Remember that most popular songs on TIDAL are simply output at 88/96kHz, so I settled on the "standard" 24/96 filter shown with the Dragonfly Black and Mytek Brooklyn DACs previously and which can be easily modeled with iZotope RX 5:
This impulse response is in fact also the default filter used in the Mytek Brooklyn when playing back anything in 24/96 whereas with the Dragonfly DAC, the default non-MQA filter is a typical steep roll-off variety. As you'll see in the section below on song selection, the second song "Gjeilo: North Country II" in fact originates as a 24/96 master. Therefore what you hear on your DAC of this track upsampled to 24/192 using the above filter is essentially what you're going to hear on an actual MQA DAC.
Now, let's talk about the song selection... I selected 3, all from the 2L Test Bench. Why, you might ask?
1. For one, there's the matter of convenience. They are meant to be used as test material so I can at least feel better about distributing them for the intended testing purpose provided by the copyright holder.
2. We know that the provenance is indeed hi-res in origin so there is the potential for MQA's encoding to affect the noise floor. Since we know MQA uses the lowest significant bits to "fold" down into, the potential dynamic range with MQA encoding would be less than a true 24-bits (probably between 18 and 20-bits depending on material).
Some people have complained that I did not use more "popular" music even if not real high-resolution and that maybe these sound better through the MQA process. I do not believe this is reasonable because of what MQA claims to be - an encoding technique that brings high-resolution to streaming. How would we assess that unless there was some potential to hear the benefits of hi-res? Furthermore, the whole basis of the "de-blurring" is based on having access to the initial recording and knowledge of equipment used. Is there any reason to believe whatever timing improvement is made by MQA can affect standard or even low-res audio?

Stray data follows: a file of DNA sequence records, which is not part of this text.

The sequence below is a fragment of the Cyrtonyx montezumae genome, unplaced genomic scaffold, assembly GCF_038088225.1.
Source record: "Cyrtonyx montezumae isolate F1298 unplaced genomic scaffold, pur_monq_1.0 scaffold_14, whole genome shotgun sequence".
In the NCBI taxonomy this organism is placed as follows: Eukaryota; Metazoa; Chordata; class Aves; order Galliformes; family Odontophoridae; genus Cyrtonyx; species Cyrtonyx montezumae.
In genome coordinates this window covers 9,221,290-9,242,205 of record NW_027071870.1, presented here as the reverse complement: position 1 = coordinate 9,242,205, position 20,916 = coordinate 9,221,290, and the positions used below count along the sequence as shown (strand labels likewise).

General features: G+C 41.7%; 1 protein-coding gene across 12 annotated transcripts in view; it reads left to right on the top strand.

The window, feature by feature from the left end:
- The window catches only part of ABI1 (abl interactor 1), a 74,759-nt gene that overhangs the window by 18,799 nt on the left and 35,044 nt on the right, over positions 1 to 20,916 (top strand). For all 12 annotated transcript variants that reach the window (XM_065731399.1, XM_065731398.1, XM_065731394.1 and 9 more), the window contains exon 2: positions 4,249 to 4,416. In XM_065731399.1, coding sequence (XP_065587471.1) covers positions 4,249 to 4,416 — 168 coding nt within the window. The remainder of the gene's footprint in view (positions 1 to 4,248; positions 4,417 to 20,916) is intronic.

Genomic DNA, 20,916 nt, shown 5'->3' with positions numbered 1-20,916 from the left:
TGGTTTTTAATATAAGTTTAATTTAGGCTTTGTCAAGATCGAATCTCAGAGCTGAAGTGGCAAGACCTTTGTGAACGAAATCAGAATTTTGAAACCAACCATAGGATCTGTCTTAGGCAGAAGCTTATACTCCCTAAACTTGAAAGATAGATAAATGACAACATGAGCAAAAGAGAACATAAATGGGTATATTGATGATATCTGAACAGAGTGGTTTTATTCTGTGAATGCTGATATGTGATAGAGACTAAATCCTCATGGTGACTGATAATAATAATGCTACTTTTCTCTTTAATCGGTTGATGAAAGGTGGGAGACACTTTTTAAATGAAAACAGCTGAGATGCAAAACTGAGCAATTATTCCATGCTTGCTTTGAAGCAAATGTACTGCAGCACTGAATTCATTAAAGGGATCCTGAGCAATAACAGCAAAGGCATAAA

3. These were MQA's demonstration tracks! Remember, in CES 2016, these 2L tracks were presented to audiophiles as examples of the benefits of this "revolutionary" technology. It was supposed to "take off big-time in 2016". 2L started charging a higher premium for these MQA files; often priced between the original DXD samplerate and 96/192kHz downsamples. What better tracks to use than those squarely aimed at being a showcase!